- What’s your name?
- The school or institution
- The school’s town or state
The body of your letter should then come after a salutation (“Dear _________” is acceptable). Three to four paragraphs should usually be enough. These sentences need to be left-aligned and not indented. Each section needs a space between them.
Use a closing like “Sincerely, [Your Name]” to wrap up the letter. Your name should appear below “Sincerely,” one line long. View our sample letter of continued interest below for more details.
What Address Should I Include on the Letter of Continued Interest?
Usually, your waitlist or deferral letter will specify where you will send your letter of continued interest. Observe these guidelines.
Some universities have a form for submitting letters of continued interest.
Use the school’s form if this is the situation. Others might have a location within the application portal where they can upload new data.
Otherwise, you can mail, fax, or email the letter to the admissions office. Call the admissions office and ask if you have questions or if you’re unsure or anxious about how to send the letter.
Some experts contend that a physical letter is more likely than an email to be opened, read, and added to your file.
Sending your letter via email with a PDF attachment of your LOCI can make it appear more official.
Principles to Follow When Writing a Letter of Continued Interest
Verify that the college accepts letters of continued interest. You should respect the college’s request and show your ability to follow instructions of your waitlist or deferral letter requests.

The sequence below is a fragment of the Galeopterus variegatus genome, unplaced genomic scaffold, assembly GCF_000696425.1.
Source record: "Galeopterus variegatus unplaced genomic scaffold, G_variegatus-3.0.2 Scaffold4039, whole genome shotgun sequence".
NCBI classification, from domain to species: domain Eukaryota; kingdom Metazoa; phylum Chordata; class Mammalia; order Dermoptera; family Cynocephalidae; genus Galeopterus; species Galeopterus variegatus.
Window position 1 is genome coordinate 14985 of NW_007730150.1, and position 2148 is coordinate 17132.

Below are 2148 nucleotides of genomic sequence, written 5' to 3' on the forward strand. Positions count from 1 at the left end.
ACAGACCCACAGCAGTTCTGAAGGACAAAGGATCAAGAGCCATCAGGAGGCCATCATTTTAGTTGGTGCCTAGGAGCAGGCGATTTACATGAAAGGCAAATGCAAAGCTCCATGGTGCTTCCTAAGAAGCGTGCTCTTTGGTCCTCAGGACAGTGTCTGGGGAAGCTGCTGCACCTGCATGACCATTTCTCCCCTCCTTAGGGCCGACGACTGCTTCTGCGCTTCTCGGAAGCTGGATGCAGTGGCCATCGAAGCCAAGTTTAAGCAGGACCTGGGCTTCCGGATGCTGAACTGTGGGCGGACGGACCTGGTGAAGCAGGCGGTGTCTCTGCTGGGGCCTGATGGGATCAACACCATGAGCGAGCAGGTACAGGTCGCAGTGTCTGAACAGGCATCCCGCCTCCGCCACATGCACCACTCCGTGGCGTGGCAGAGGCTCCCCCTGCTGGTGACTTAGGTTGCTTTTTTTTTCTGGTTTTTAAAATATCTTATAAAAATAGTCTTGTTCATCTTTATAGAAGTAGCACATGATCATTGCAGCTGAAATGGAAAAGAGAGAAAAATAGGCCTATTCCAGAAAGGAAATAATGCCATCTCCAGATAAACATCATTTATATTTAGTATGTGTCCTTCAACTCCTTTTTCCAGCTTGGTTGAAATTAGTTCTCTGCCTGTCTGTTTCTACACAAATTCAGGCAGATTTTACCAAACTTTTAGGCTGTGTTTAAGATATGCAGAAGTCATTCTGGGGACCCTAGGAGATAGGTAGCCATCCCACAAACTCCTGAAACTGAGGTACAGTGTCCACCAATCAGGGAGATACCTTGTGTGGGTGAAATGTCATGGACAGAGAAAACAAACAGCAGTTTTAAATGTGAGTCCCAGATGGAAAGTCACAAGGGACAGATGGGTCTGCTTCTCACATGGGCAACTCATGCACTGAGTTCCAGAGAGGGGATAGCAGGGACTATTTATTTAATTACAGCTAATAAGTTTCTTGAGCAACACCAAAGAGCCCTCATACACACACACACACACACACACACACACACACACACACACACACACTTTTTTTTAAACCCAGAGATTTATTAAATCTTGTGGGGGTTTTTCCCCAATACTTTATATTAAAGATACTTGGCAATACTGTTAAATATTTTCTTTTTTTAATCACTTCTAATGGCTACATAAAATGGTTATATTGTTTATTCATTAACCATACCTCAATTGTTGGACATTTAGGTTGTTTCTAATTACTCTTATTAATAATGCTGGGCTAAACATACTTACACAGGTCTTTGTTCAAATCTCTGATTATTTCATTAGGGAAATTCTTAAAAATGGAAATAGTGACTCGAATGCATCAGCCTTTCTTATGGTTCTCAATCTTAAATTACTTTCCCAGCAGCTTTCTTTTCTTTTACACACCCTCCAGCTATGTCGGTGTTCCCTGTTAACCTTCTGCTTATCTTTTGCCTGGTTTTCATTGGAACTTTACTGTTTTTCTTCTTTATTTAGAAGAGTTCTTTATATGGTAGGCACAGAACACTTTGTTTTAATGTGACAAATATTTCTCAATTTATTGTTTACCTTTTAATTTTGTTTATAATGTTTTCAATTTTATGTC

Send the letter as soon as you receive the deferral letter. Since some schools admit students from their waitlists shortly after making them, your promptness helps show your eagerness to enroll.
- The letter should not exceed one page. Never use more than that to express your continued interest, and be considerate of the admissions staff’s hectic schedules.
- Not always is a physical letter the best course of action. Check the admissions website to see if the college typically requests physical or electronic materials. A paper letter from the past looks nice and is simple to tuck into a candidate’s physical file. Still, if a college handles all application materials electronically, someone will have the inconvenience of scanning your paper letter to include it in your file.
- Pay attention to presentation, style, and grammar. You might risk getting admitted if your letter is full of grammar errors.
How Do I Write a Letter of Continued Interest?
Consider taking the following actions if you want to write a letter of continued interest: